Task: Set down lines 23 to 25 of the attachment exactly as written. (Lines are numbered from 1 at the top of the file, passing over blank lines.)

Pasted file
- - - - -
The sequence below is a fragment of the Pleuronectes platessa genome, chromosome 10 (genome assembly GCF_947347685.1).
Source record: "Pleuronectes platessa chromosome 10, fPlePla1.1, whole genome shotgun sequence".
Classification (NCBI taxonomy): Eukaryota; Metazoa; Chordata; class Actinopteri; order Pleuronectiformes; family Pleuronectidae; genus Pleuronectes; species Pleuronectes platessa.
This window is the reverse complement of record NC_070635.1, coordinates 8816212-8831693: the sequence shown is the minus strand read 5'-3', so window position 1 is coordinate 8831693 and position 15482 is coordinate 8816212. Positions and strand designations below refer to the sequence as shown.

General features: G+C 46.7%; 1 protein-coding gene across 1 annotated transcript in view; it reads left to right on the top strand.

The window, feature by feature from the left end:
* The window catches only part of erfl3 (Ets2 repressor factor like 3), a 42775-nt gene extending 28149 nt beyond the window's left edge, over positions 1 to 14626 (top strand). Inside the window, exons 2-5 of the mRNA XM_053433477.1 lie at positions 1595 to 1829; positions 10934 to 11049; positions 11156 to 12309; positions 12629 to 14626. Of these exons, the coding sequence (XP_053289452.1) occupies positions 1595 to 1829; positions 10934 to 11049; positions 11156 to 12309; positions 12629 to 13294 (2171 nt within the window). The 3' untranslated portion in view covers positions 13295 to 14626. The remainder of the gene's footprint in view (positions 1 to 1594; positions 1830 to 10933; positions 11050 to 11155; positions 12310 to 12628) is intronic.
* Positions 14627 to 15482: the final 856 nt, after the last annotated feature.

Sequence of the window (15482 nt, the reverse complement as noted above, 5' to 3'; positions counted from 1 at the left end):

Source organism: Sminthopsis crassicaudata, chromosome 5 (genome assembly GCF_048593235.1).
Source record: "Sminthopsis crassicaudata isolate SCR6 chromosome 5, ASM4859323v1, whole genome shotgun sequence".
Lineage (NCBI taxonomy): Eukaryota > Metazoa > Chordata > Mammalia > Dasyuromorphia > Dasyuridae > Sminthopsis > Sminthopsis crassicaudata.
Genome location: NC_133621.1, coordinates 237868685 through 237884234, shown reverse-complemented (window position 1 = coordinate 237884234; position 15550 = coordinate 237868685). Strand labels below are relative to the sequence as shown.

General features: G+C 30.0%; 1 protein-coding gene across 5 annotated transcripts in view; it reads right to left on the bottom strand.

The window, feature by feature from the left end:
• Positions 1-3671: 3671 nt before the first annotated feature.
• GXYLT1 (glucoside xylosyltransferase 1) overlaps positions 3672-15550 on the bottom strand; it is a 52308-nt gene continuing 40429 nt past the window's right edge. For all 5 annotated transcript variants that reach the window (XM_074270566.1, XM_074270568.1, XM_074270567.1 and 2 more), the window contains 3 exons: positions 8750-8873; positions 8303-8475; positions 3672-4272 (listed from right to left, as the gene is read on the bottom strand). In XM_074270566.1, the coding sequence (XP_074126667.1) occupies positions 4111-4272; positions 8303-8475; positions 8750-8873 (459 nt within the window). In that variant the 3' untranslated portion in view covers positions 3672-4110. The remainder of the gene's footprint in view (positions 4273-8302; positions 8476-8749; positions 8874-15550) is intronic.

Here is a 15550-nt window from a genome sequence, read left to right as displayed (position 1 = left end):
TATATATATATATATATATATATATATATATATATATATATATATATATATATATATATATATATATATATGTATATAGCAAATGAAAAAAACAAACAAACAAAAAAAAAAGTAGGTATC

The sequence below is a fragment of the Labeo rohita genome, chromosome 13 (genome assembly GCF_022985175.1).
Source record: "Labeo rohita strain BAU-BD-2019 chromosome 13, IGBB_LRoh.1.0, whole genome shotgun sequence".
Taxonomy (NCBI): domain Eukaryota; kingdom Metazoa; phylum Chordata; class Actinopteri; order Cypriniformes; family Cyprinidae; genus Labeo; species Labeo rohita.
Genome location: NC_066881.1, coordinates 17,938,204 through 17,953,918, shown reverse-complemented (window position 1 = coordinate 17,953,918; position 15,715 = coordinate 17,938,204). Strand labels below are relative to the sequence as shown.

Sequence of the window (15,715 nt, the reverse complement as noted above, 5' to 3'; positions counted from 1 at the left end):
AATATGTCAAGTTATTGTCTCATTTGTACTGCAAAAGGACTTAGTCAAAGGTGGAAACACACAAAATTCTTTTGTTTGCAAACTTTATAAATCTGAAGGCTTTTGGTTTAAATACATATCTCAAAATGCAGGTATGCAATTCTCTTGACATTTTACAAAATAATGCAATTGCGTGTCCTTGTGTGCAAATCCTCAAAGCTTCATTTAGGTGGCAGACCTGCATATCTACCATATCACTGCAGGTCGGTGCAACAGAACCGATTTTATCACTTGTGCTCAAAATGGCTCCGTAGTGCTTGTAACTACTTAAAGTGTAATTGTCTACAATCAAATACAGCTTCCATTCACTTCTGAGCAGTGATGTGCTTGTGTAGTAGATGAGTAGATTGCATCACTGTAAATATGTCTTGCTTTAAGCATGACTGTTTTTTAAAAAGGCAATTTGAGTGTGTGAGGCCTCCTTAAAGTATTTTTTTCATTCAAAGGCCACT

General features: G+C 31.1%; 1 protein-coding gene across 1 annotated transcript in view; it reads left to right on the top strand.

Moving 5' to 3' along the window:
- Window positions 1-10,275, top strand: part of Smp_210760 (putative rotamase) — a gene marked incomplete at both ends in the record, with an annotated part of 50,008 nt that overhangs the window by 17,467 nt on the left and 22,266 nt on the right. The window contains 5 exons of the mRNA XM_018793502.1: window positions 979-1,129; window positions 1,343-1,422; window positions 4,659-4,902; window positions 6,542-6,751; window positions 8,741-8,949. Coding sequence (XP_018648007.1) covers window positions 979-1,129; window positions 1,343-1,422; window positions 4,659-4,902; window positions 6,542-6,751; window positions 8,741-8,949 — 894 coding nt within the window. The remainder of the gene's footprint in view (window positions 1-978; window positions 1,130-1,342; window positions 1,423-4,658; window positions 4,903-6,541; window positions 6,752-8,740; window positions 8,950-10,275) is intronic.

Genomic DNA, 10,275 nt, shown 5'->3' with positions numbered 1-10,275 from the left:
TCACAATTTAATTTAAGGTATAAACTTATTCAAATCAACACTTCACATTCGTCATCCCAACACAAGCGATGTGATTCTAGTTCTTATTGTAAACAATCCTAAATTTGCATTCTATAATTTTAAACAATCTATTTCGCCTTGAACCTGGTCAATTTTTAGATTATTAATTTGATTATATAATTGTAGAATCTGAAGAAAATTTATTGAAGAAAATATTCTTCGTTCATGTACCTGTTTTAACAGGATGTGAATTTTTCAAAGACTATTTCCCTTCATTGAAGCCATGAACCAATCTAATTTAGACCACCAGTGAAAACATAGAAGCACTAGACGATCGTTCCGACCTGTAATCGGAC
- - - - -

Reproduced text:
Genome location: NC_066881.1, coordinates 17,938,204 through 17,953,918, shown reverse-complemented (window position 1 = coordinate 17,953,918; position 15,715 = coordinate 17,938,204). Strand labels below are relative to the sequence as shown.

Sequence of the window (15,715 nt, the reverse complement as noted above, 5' to 3'; positions counted from 1 at the left end):
AATATGTCAAGTTATTGTCTCATTTGTACTGCAAAAGGACTTAGTCAAAGGTGGAAACACACAAAATTCTTTTGTTTGCAAACTTTATAAATCTGAAGGCTTTTGGTTTAAATACATATCTCAAAATGCAGGTATGCAATTCTCTTGACATTTTACAAAATAATGCAATTGCGTGTCCTTGTGTGCAAATCCTCAAAGCTTCATTTAGGTGGCAGACCTGCATATCTACCATATCACTGCAGGTCGGTGCAACAGAACCGATTTTATCACTTGTGCTCAAAATGGCTCCGTAGTGCTTGTAACTACTTAAAGTGTAATTGTCTACAATCAAATACAGCTTCCATTCACTTCTGAGCAGTGATGTGCTTGTGTAGTAGATGAGTAGATTGCATCACTGTAAATATGTCTTGCTTTAAGCATGACTGTTTTTTAAAAAGGCAATTTGAGTGTGTGAGGCCTCCTTAAAGTATTTTTTTCATTCAAAGGCCACT